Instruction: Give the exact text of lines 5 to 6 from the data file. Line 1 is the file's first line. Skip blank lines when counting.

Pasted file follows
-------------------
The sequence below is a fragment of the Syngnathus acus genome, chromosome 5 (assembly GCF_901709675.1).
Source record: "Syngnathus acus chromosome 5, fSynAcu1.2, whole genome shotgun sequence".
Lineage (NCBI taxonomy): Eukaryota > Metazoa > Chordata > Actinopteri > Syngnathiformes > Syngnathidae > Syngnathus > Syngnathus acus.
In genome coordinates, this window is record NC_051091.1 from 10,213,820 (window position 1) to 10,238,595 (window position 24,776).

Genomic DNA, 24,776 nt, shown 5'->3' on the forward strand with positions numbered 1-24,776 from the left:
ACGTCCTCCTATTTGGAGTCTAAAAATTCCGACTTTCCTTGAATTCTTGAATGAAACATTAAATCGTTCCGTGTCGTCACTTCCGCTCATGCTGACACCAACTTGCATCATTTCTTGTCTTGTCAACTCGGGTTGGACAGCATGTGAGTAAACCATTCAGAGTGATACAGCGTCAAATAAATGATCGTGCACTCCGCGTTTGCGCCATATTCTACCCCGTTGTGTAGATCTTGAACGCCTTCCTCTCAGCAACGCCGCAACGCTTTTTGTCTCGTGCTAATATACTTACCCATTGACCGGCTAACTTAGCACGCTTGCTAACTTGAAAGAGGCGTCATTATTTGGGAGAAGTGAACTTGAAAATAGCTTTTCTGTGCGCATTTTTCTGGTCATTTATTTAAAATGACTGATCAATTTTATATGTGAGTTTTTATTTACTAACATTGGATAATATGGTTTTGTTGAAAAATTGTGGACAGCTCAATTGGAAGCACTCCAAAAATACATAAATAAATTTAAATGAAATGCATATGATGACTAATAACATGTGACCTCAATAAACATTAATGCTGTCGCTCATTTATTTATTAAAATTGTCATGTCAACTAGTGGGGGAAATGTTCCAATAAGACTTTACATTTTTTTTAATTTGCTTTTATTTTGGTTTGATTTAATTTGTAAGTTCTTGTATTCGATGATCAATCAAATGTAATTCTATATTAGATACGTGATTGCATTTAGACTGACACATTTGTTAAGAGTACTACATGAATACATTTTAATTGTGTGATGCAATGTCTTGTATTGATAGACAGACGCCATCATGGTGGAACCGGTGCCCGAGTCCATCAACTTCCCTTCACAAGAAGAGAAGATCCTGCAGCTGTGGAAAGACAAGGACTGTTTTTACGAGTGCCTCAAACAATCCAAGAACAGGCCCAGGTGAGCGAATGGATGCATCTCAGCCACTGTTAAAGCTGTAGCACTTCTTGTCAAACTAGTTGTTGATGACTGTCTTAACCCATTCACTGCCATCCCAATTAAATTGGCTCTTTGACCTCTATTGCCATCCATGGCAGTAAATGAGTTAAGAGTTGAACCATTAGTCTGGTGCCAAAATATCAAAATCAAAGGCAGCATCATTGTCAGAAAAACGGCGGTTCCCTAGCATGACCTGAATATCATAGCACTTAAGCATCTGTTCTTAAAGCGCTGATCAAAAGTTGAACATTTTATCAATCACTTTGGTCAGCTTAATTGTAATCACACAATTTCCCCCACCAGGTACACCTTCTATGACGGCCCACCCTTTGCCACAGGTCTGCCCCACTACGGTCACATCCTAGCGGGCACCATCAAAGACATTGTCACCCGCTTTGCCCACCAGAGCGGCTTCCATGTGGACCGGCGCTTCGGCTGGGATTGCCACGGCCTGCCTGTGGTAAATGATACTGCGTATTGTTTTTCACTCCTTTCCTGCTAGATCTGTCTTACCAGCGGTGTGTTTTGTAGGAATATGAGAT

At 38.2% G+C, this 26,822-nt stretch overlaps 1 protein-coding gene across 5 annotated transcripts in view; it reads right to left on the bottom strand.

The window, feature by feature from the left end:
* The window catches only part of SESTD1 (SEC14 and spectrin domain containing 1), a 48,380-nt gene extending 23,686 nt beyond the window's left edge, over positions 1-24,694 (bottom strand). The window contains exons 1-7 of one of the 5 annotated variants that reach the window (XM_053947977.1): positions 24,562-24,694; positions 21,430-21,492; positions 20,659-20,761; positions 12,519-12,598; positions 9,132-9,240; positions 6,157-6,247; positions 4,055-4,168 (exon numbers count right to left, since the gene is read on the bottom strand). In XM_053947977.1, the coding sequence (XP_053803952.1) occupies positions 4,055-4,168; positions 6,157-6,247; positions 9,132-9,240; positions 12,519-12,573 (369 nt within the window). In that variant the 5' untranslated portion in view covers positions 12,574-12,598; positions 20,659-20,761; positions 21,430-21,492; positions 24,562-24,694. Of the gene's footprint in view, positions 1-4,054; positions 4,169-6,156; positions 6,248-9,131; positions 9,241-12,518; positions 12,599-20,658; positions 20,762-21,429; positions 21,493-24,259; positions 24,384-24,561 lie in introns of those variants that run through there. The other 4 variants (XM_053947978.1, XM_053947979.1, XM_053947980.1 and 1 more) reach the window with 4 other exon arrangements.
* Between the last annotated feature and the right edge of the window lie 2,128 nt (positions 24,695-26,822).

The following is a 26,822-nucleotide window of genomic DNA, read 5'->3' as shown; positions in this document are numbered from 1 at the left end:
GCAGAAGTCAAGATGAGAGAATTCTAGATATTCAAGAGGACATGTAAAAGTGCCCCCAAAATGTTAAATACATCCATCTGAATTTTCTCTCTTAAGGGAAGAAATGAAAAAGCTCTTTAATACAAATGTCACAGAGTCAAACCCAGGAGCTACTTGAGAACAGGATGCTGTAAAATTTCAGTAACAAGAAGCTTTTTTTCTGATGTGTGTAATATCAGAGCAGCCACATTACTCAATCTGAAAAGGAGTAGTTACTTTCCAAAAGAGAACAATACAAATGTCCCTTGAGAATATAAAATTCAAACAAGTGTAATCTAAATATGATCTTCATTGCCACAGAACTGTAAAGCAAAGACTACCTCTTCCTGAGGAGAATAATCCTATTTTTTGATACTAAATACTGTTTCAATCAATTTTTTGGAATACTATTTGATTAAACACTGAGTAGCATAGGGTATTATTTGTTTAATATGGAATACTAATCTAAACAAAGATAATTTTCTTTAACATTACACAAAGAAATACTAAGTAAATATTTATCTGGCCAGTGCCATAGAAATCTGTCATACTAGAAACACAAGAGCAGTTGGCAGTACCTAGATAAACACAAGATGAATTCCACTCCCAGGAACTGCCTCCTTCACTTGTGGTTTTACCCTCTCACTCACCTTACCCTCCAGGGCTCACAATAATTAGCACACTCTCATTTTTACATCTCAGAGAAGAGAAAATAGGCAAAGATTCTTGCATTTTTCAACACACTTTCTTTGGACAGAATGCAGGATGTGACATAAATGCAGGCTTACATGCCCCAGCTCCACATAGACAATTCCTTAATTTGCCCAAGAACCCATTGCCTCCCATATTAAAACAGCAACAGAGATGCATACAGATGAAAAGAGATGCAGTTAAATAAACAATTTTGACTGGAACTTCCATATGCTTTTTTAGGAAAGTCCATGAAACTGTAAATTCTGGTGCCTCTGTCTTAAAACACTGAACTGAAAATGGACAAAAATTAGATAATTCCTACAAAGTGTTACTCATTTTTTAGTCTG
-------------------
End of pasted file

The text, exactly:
Genomic DNA, 24,776 nt, shown 5'->3' on the forward strand with positions numbered 1-24,776 from the left:
ACGTCCTCCTATTTGGAGTCTAAAAATTCCGACTTTCCTTGAATTCTTGAATGAAACATTAAATCGTTCCGTGTCGTCACTTCCGCTCATGCTGACACCAACTTGCATCATTTCTTGTCTTGTCAACTCGGGTTGGACAGCATGTGAGTAAACCATTCAGAGTGATACAGCGTCAAATAAATGATCGTGCACTCCGCGTTTGCGCCATATTCTACCCCGTTGTGTAGATCTTGAACGCCTTCCTCTCAGCAACGCCGCAACGCTTTTTGTCTCGTGCTAATATACTTACCCATTGACCGGCTAACTTAGCACGCTTGCTAACTTGAAAGAGGCGTCATTATTTGGGAGAAGTGAACTTGAAAATAGCTTTTCTGTGCGCATTTTTCTGGTCATTTATTTAAAATGACTGATCAATTTTATATGTGAGTTTTTATTTACTAACATTGGATAATATGGTTTTGTTGAAAAATTGTGGACAGCTCAATTGGAAGCACTCCAAAAATACATAAATAAATTTAAATGAAATGCATATGATGACTAATAACATGTGACCTCAATAAACATTAATGCTGTCGCTCATTTATTTATTAAAATTGTCATGTCAACTAGTGGGGGAAATGTTCCAATAAGACTTTACATTTTTTTTAATTTGCTTTTATTTTGGTTTGATTTAATTTGTAAGTTCTTGTATTCGATGATCAATCAAATGTAATTCTATATTAGATACGTGATTGCATTTAGACTGACACATTTGTTAAGAGTACTACATGAATACATTTTAATTGTGTGATGCAATGTCTTGTATTGATAGACAGACGCCATCATGGTGGAACCGGTGCCCGAGTCCATCAACTTCCCTTCACAAGAAGAGAAGATCCTGCAGCTGTGGAAAGACAAGGACTGTTTTTACGAGTGCCTCAAACAATCCAAGAACAGGCCCAGGTGAGCGAATGGATGCATCTCAGCCACTGTTAAAGCTGTAGCACTTCTTGTCAAACTAGTTGTTGATGACTGTCTTAACCCATTCACTGCCATCCCAATTAAATTGGCTCTTTGACCTCTATTGCCATCCATGGCAGTAAATGAGTTAAGAGTTGAACCATTAGTCTGGTGCCAAAATATCAAAATCAAAGGCAGCATCATTGTCAGAAAAACGGCGGTTCCCTAGCATGACCTGAATATCATAGCACTTAAGCATCTGTTCTTAAAGCGCTGATCAAAAGTTGAACATTTTATCAATCACTTTGGTCAGCTTAATTGTAATCACACAATTTCCCCCACCAGGTACACCTTCTATGACGGCCCACCCTTTGCCACAGGTCTGCCCCACTACGGTCACATCCTAGCGGGCACCATCAAAGACATTGTCACCCGCTTTGCCCACCAGAGCGGCTTCCATGTGGACCGGCGCTTCGGCTGGGATTGCCACGGCCTGCCTGTGGTAAATGATACTGCGTATTGTTTTTCACTCCTTTCCTGCTAGATCTGTCTTACCAGCGGTGTGTTTTGTAGGAATATGAGAT